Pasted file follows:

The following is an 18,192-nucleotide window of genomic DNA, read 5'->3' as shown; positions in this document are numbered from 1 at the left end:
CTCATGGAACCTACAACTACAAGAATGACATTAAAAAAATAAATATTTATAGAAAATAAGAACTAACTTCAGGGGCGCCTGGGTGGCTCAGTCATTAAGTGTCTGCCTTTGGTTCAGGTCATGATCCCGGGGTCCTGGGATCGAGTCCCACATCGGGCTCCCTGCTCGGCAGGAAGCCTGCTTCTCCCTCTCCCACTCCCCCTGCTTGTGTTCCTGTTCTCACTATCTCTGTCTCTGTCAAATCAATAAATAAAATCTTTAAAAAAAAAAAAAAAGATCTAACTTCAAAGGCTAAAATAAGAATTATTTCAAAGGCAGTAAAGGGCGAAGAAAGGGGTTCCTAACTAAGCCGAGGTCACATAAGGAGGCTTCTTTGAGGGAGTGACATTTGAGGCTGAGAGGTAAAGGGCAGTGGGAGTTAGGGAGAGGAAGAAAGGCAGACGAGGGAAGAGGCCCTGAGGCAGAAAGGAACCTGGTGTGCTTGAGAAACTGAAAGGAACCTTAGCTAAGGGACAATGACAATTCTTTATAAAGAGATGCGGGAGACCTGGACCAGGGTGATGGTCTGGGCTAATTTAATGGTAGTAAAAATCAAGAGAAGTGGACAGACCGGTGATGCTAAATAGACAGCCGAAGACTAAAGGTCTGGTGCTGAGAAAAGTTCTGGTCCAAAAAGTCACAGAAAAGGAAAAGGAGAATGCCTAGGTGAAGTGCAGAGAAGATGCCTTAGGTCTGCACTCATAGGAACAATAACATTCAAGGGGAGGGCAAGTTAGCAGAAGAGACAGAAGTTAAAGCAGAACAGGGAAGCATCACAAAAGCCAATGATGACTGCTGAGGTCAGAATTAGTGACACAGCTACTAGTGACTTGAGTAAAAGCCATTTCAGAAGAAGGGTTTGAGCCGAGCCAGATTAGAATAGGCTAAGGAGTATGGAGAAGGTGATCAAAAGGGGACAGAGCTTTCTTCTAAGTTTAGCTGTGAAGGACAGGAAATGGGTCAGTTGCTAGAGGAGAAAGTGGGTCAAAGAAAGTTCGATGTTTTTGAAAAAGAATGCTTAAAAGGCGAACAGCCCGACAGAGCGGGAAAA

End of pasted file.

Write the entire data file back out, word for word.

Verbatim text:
The following is an 18,192-nucleotide window of genomic DNA, read 5'->3' as shown; positions in this document are numbered from 1 at the left end:
CTCATGGAACCTACAACTACAAGAATGACATTAAAAAAATAAATATTTATAGAAAATAAGAACTAACTTCAGGGGCGCCTGGGTGGCTCAGTCATTAAGTGTCTGCCTTTGGTTCAGGTCATGATCCCGGGGTCCTGGGATCGAGTCCCACATCGGGCTCCCTGCTCGGCAGGAAGCCTGCTTCTCCCTCTCCCACTCCCCCTGCTTGTGTTCCTGTTCTCACTATCTCTGTCTCTGTCAAATCAATAAATAAAATCTTTAAAAAAAAAAAAAAAGATCTAACTTCAAAGGCTAAAATAAGAATTATTTCAAAGGCAGTAAAGGGCGAAGAAAGGGGTTCCTAACTAAGCCGAGGTCACATAAGGAGGCTTCTTTGAGGGAGTGACATTTGAGGCTGAGAGGTAAAGGGCAGTGGGAGTTAGGGAGAGGAAGAAAGGCAGACGAGGGAAGAGGCCCTGAGGCAGAAAGGAACCTGGTGTGCTTGAGAAACTGAAAGGAACCTTAGCTAAGGGACAATGACAATTCTTTATAAAGAGATGCGGGAGACCTGGACCAGGGTGATGGTCTGGGCTAATTTAATGGTAGTAAAAATCAAGAGAAGTGGACAGACCGGTGATGCTAAATAGACAGCCGAAGACTAAAGGTCTGGTGCTGAGAAAAGTTCTGGTCCAAAAAGTCACAGAAAAGGAAAAGGAGAATGCCTAGGTGAAGTGCAGAGAAGATGCCTTAGGTCTGCACTCATAGGAACAATAACATTCAAGGGGAGGGCAAGTTAGCAGAAGAGACAGAAGTTAAAGCAGAACAGGGAAGCATCACAAAAGCCAATGATGACTGCTGAGGTCAGAATTAGTGACACAGCTACTAGTGACTTGAGTAAAAGCCATTTCAGAAGAAGGGTTTGAGCCGAGCCAGATTAGAATAGGCTAAGGAGTATGGAGAAGGTGATCAAAAGGGGACAGAGCTTTCTTCTAAGTTTAGCTGTGAAGGACAGGAAATGGGTCAGTTGCTAGAGGAGAAAGTGGGTCAAAGAAAGTTCGATGTTTTTGAAAAAGAATGCTTAAAAGGCGAACAGCCCGACAGAGCGGGAAAA